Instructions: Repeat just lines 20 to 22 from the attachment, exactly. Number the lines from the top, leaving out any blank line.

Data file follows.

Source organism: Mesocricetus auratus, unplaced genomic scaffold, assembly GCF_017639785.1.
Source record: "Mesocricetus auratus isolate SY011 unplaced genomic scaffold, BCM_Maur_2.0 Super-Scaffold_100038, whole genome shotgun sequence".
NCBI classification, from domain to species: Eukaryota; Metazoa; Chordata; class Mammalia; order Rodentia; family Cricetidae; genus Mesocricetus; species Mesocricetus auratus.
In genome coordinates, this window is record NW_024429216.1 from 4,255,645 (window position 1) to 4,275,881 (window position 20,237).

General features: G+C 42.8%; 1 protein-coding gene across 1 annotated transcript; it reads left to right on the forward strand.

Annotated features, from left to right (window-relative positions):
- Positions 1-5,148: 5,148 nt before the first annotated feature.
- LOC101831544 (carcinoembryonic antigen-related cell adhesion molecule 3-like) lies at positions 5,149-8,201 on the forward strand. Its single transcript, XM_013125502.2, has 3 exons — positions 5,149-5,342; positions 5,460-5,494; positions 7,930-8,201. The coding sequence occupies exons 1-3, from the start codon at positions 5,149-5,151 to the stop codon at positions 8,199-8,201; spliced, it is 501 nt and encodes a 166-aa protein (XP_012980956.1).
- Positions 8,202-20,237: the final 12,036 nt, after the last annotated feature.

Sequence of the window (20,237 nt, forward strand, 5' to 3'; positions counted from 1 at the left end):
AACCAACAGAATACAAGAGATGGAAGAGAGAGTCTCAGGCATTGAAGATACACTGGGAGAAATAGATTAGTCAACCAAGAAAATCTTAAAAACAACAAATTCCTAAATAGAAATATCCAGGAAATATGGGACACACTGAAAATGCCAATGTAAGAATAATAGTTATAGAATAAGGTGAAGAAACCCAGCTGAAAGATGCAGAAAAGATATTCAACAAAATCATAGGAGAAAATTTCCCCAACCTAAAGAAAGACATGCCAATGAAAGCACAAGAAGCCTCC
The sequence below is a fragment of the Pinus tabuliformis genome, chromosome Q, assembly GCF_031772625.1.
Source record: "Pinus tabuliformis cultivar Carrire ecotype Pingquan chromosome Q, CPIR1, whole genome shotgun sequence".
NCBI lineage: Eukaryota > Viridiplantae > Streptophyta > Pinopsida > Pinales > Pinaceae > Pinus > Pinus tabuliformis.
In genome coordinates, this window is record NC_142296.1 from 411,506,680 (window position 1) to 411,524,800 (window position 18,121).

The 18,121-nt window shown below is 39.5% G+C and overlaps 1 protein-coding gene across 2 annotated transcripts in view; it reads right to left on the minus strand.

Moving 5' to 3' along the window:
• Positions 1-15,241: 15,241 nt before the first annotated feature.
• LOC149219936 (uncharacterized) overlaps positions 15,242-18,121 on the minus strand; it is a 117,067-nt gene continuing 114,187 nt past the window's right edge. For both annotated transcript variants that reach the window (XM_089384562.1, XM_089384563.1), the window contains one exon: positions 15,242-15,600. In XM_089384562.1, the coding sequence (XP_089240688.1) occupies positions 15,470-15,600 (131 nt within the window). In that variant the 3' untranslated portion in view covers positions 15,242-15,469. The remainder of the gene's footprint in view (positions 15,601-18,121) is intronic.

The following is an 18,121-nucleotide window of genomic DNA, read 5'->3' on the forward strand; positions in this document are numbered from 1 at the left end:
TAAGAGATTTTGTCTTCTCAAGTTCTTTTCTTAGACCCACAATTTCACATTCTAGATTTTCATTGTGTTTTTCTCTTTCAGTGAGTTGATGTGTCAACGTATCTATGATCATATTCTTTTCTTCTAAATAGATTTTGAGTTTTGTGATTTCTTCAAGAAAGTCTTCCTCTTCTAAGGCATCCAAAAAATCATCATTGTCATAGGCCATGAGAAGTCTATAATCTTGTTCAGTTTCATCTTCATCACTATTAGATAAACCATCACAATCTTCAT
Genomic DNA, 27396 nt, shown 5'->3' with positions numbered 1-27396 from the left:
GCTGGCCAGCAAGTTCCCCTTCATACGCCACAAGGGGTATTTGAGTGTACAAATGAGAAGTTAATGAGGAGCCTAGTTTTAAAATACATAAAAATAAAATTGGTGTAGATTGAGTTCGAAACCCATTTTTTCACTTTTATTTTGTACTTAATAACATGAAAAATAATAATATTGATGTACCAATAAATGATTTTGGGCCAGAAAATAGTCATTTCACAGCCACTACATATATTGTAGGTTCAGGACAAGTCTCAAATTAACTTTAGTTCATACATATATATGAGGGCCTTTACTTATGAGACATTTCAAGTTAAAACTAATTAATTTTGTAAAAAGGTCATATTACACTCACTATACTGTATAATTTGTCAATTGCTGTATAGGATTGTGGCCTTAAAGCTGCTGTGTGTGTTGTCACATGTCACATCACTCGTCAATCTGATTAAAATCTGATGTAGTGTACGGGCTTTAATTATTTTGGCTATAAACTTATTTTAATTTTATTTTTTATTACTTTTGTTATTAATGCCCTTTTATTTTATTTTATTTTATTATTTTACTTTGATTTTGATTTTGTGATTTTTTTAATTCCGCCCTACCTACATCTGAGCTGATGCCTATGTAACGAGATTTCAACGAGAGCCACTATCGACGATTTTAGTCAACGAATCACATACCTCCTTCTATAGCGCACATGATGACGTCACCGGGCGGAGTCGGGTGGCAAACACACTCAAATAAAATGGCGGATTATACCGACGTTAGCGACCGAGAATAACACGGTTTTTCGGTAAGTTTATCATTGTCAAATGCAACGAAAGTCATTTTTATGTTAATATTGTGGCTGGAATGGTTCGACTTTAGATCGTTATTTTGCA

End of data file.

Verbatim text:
The following is an 18,121-nucleotide window of genomic DNA, read 5'->3' on the forward strand; positions in this document are numbered from 1 at the left end:
TAAGAGATTTTGTCTTCTCAAGTTCTTTTCTTAGACCCACAATTTCACATTCTAGATTTTCATTGTGTTTTTCTCTTTCAGTGAGTTGATGTGTCAACGTATCTATGATCATATTCTTTTCTTCTAAATAGATTTTGAGTTTTGTGATTTCTTCAAGAAAGTCTTCCTCTTCTAAGGCATCCAAAAAATCATCATTGTCATAGGCCATGAGAAGTCTATAATCTTGTTCAGTTTCATCTTCATCACTATTAGATAAACCATCACAATCTTCAT
Genomic DNA, 27396 nt, shown 5'->3' with positions numbered 1-27396 from the left: